p>LONDON (AlertNet) - Flooding across Southeast Asia, which has affected some 8 million people, highlights the need for businesses to step up efforts to reduce disaster risk for their assets and their workers, a senior U.N. official said on Thursday.
In Thailand, at least six big industrial estates have been shut down, most in the ancient capital of Ayutthaya, where residents forced from their homes have pitched tents close to roads. The Nava Nakorn estate north of Bangkok, Thailand's oldest with 270 plants and about 270,000 workers, has also been completely flooded.
Jerry Velasquez, who heads up the Asia-Pacific office of the United Nations International Strategy for Disaster Reduction (UNISDR) based in Bangkok, told AlertNet that, given the advance warning of the floods, companies should have been in a better position to protect their premises.
"This flooding has affected booming economies and hit industrial regions where there is also foreign investment – by (Japanese) companies like Honda and Toyota," he said.
"These floods map exactly onto models for a one-in-a-hundred-years event, and things could get worse in the future. If we know where the floods are going to happen and how high they are going to be, then the private sector should have been prepared."
Velasquez said the business world has not yet learned the lessons from the huge earthquake and tsunami that devastated parts of northeastern Japan in March.
The floods in Thailand have forced Japan's Sony Corp to halt production at some plants there, pushing it to delay the launch of several cameras due in November, for example, and the output of Japanese car makers has fallen by about 6,000 units a day.
On Thursday, Thailand's central bank put the damage to industry at more than 100 billion baht ($3.3 billion). And there are fears those economic losses will translate into deprivation for individuals.
Velasquez said major firms employ millions of people and have a responsibility for their livelihoods, especially during crises which tend to hit the poorest worst.
NEED FOR BETTER PLANNING
According to an article by the Thai representative of the San Francisco-based Asia Foundation, more than 400,000 people could be out of work for two to three months in Thailand before factories resume operations, and thousands more could be affected as suspended production disrupts wider supply chains. If household incomes fall, that could leave many families struggling to cope, with an average of five members dependent on each factory worker.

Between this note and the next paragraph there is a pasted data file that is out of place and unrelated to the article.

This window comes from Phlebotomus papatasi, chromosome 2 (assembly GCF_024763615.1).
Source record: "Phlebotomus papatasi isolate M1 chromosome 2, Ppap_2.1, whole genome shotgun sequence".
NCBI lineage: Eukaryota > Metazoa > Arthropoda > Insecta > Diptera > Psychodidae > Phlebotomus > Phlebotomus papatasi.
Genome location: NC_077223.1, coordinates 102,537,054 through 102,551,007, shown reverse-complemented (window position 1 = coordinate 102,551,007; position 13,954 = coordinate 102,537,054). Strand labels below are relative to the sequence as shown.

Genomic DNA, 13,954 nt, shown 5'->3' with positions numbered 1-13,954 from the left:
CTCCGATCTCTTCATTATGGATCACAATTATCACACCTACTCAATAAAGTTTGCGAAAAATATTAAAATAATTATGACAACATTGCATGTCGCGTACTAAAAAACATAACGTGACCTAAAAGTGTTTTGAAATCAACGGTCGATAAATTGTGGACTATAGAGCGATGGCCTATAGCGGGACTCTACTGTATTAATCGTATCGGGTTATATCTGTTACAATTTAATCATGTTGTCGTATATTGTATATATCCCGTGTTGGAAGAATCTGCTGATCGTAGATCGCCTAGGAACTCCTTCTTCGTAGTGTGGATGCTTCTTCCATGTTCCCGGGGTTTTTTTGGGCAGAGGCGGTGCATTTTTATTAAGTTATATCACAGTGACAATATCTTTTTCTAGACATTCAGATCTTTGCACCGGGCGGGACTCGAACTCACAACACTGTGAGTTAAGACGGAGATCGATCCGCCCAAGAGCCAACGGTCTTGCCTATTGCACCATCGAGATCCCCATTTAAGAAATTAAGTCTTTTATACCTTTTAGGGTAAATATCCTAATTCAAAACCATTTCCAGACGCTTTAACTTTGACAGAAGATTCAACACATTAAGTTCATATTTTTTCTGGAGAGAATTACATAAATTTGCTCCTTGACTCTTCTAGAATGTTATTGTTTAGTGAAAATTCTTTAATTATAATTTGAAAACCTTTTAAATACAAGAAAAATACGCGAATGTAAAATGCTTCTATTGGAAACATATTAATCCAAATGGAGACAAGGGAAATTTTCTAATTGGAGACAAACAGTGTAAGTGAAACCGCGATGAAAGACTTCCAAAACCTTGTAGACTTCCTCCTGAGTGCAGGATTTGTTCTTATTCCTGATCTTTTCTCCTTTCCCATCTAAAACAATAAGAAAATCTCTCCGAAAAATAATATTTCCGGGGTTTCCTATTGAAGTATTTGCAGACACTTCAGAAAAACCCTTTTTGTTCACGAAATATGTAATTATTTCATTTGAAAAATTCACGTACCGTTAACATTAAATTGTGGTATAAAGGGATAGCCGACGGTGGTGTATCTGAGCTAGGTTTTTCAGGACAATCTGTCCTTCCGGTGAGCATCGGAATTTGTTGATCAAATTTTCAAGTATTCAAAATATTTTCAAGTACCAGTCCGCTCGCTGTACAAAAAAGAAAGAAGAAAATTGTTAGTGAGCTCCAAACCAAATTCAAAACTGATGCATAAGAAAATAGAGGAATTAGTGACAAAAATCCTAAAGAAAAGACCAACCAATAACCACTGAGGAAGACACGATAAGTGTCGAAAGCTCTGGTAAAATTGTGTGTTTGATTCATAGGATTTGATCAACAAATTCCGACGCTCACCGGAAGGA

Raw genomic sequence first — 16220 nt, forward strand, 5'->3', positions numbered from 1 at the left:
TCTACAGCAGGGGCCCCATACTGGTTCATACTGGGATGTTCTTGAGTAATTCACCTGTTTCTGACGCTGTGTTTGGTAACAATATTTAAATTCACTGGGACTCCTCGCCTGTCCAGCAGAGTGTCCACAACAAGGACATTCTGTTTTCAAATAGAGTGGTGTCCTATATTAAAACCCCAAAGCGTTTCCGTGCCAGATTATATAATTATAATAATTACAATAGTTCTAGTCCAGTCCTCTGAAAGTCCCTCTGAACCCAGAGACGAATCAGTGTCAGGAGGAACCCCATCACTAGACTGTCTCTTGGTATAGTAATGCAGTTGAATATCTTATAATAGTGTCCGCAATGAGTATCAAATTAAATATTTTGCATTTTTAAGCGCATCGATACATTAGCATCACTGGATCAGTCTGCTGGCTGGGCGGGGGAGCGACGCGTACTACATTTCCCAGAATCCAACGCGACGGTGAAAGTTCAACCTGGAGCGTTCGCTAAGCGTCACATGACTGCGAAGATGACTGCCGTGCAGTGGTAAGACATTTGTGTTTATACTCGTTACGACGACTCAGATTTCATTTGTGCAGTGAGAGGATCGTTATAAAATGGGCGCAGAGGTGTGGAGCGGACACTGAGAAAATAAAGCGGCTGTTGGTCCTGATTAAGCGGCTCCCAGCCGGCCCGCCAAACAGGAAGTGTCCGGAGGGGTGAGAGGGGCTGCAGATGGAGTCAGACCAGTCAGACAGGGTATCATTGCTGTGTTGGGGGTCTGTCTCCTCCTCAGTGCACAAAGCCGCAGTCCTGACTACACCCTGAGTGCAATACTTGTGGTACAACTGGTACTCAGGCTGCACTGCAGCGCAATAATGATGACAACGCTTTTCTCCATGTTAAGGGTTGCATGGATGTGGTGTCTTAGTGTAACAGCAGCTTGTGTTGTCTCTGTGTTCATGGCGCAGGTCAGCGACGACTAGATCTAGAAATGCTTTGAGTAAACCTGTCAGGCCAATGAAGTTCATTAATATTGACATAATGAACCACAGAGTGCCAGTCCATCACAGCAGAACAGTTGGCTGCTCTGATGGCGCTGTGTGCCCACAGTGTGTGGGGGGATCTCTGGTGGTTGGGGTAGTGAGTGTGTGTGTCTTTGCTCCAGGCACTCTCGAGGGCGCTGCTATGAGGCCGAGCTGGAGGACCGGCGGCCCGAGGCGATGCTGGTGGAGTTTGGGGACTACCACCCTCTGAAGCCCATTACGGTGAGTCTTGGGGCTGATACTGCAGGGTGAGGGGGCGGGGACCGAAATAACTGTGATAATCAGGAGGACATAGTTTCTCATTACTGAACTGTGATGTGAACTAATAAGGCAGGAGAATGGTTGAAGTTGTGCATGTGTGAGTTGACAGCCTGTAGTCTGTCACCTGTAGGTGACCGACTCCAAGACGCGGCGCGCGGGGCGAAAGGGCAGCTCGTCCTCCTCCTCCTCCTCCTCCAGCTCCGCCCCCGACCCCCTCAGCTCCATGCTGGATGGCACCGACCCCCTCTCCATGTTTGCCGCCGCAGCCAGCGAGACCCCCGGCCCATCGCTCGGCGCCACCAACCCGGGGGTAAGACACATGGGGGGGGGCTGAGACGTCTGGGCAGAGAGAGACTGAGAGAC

Velasquez said international disaster reduction efforts have not focused enough on the wider implications of rapid economic development in regions like Southeast Asia.
"We are doing very well when it comes to things like early warning systems – the number of people dying globally in disasters has decreased, and we have been able to save people despite an increase in disasters," he said. "But economic losses are going up because exposure is growing faster than we have been able to protect (economic activity)."
Investment can create fresh risks for people, he added, because workers move to live near new factories.
"If they are on flood plains, or near the coast, then we are setting ourselves up for disaster," he said, adding that the population of Thais living on flood plains has increased due to private-sector development there.
The recent flooding - which could worsen due to another period of high tides and heavy rain forecast for the end of October - has underlined the need for dialogue between the government and private sector about disaster-resilient planning, Velasquez argued.
Incorporating disaster prevention measures during the construction of a bridge, a road or a building is much cheaper than trying to repair or flood-proof infrastructure after it is built, for example.
"We can't stop development, but we need to ensure it is done properly," he said.
TOO MANY CHILD DEATHS
The UNISDR is also concerned about the high numbers of children reported to have died in the floods, and will seek to work with aid agencies focused on children to improve their safety in future emergencies, Velasquez said.
The United Nations estimates a total of 745 people have been killed and 8 million affected by the flooding that has hit Thailand, Cambodia, Vietnam, Laos and the Philippines since July. At the country level, children account for around half of Cambodia's 247 deaths, 38 of 43 in Vietnam and 52 of 317 in Thailand, according to Velasquez.
"We could understand if this were a sudden disaster, but we have seen it coming... It is like a slow-moving tsunami," he said. "We hope that, once the emergency phase is over, more children are going to be taught to swim."
(Editing by Rebekah Curtis)